Why authentic communication is like learning to downhill ski

Part of the Effective Communication series from Pinch Yourself Communication

Does the thought of standing on stage telling confessional stories that bare all about yourself seem as scary as hurtling out of control down a mountain on skis?

No problem. Because that’s not really the point of authentic communication.

However, if you are apprehensive about sharing personal stories, this article looks at why treating it like learning to ski may help you get over your initial hesitation.

The concept of authentic communication has gained popularity as an antidote in a world where people have lost trust in major institutions and leaders, and are uncertain about the credibility of information they receive.

Global trust research shows that people are more likely to believe information if it comes from ‘a person like yourself.’

Against that backdrop, authentic communication encourages us to be genuine, factual, consistent and open to showing other people our values and other aspects of our true selves, which can include showing vulnerability.

What can get in the way of this is a natural human instinct to portray our best selves within the workplace. Who doesn’t want to be regarded as educated, informed, capable, qualified, effective, efficient or faultless? Leaders feel comfortable depicting themselves at the top of the mountain, happy for people to believe they found it easy to get there.

Unfortunately, this can be counterproductive to our efforts to connect with people and have them engage with our ideas. Most human beings have experienced mistakes and vulnerabilities at one time or another, so the risk in projecting an image of perfection is that it can get in the way of being real or genuine, and it can seem unapproachable and even intimidating.

However, when you speak like a real human being and share real-life stories about who you are, what you’ve experienced and what you believe in, it helps create an emotional connection with other people.

Stories such as ‘triumph over adversity’ and ‘rags to riches’ are among the most common story archetypes for a reason. Such stories are engaging and inspiring.

So how can you confidently speak about your challenges, mistakes or uncertainties, which can be such fearful territory? How can you get over the feeling that showing vulnerability will be seen as weakness or inadequacy?

It’s encouraging to know that there are plenty of accomplished leaders in their fields who speak openly about their mistakes and failures on their way to success, but to follow their example will still take a leap of faith. 

That’s where it may be helpful to think of it like learning to downhill ski

People who are first learning to ski have a tendency to lean backwards toward what feels like the safety of the mountain.

But in leaning back, you actually put yourself at greater risk. This brings the weight off the front of your ski, which reduces your steering and control.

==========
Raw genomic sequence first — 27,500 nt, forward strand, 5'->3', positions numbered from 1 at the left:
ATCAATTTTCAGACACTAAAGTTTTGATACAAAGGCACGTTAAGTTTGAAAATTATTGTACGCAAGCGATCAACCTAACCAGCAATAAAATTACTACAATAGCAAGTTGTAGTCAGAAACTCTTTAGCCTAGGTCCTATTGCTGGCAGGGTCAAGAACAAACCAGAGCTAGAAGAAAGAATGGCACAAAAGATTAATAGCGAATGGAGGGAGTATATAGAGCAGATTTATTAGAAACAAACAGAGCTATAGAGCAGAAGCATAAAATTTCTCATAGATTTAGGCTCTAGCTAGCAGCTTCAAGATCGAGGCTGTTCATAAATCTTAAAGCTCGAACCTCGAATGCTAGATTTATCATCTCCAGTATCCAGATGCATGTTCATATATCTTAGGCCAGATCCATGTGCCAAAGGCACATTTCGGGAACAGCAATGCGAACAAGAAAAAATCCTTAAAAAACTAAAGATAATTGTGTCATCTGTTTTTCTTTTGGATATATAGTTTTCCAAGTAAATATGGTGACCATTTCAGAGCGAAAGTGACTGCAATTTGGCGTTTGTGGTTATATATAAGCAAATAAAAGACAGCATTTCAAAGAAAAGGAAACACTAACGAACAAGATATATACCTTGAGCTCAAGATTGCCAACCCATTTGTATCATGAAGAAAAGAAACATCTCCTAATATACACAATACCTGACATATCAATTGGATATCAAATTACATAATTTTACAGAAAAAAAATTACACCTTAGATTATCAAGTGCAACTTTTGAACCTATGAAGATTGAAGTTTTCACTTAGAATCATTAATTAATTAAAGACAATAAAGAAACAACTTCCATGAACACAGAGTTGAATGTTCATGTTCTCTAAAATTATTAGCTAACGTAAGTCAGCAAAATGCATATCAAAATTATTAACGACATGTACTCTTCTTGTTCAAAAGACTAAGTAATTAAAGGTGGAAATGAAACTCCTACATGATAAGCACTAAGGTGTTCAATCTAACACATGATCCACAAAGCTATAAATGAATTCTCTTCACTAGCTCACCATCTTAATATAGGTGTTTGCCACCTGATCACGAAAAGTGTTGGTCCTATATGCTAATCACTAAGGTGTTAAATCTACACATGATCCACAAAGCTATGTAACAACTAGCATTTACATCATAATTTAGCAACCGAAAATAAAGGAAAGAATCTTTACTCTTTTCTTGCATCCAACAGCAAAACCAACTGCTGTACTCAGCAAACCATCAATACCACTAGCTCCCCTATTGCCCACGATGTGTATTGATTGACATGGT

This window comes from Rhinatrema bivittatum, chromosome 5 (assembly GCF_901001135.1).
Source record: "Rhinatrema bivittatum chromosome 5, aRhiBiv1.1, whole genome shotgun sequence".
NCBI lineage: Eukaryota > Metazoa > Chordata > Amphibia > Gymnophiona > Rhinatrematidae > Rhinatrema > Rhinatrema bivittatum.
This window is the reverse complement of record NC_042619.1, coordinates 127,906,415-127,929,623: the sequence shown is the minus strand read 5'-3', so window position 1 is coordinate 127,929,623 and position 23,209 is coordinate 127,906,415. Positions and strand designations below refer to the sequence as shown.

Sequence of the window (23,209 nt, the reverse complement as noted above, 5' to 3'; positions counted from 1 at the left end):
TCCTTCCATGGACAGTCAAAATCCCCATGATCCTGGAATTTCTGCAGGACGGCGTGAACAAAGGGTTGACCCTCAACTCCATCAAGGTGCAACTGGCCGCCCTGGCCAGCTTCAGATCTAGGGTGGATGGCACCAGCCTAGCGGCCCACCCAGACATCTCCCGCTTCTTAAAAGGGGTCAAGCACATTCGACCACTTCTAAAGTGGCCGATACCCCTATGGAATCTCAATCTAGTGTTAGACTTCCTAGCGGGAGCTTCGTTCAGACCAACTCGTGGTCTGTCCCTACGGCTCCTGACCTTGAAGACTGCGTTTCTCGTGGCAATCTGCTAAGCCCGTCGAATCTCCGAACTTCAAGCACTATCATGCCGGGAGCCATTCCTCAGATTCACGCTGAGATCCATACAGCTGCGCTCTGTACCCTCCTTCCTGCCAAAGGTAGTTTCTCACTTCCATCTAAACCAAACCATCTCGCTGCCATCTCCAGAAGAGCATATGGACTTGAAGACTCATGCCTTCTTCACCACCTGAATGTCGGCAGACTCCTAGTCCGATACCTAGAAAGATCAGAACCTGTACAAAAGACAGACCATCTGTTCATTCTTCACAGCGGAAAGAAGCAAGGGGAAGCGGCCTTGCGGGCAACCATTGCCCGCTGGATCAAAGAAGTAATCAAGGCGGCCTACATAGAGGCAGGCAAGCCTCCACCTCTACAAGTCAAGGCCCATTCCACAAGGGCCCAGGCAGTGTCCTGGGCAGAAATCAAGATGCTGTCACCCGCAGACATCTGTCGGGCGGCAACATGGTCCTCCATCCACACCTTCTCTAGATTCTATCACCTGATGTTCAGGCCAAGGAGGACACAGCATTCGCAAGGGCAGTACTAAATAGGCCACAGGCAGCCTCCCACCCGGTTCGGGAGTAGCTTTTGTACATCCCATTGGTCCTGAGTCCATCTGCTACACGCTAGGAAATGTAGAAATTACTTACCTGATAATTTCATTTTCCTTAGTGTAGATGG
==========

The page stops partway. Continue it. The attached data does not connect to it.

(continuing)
It feels counterintuitive, but leaning to the front of the ski and putting your weight down the mountain will make you a better, stronger skier. This in turn leads to greater confidence and ongoing success.

Likewise when it comes to sharing aspects of your real, authentic self or showing vulnerability as a leader. It may feel like you’re exposing yourself to greater risk yet it can actually be a source of strength, so don’t be afraid to lean down from the mountain.

To stretch the metaphor a bit further, it is not about throwing yourself down the mountain and oversharing with abandon.

There are public and private aspects of your life and as always, it’s important to exercise judgement about what’s going to be appropriate in a work context.

However, there are many aspects of ourselves we can get comfortable to share more and experiences from our lives outside work which can be inspiring, relevant and relatable. This is particularly true when we focus on the perspectives gained and lessons learned. That’s a real position of strength.

For example:
Anecdotes about challenges you’ve overcome in your own career can be inspiring and motivating for others.
Difficult episodes that happen to you in your day-to-day life can serve as metaphors for overcoming roadblocks with work priorities such as the customer experience or teamwork.
Stories about things people have said or done to you which challenged your perspective may be useful to illustrate new ways of thinking about a business problem.

Authenticity has become a popular concept for good reason – it aims to bring some humanity and trust back to leadership.

On a cautionary note however: authenticity has become such a buzzword in recent times, it seems at risk of losing some of its own authenticity.

If it comes to be seen simply as a persona to be presented or an attitude to portray, we have missed the point of what authenticity really means and how it can help us to meaningfully connect with other people.

What are your experiences with authenticity? Please share your thoughts and ideas in the comments below



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Mairi Barton is a strategic communication and public affairs leader who has influenced and delivered outcomes at the highest levels of the Australian corporate, government and non-profit sectors. Mairi is the founder and Chief Executive of strategic communication agency Pinch Yourself Communication. She is an award-winning former journalist who served in the Federal Parliamentary Press Gallery in Canberra. Mairi enjoys photography and posts to her Instagram gallery: @pinchmyself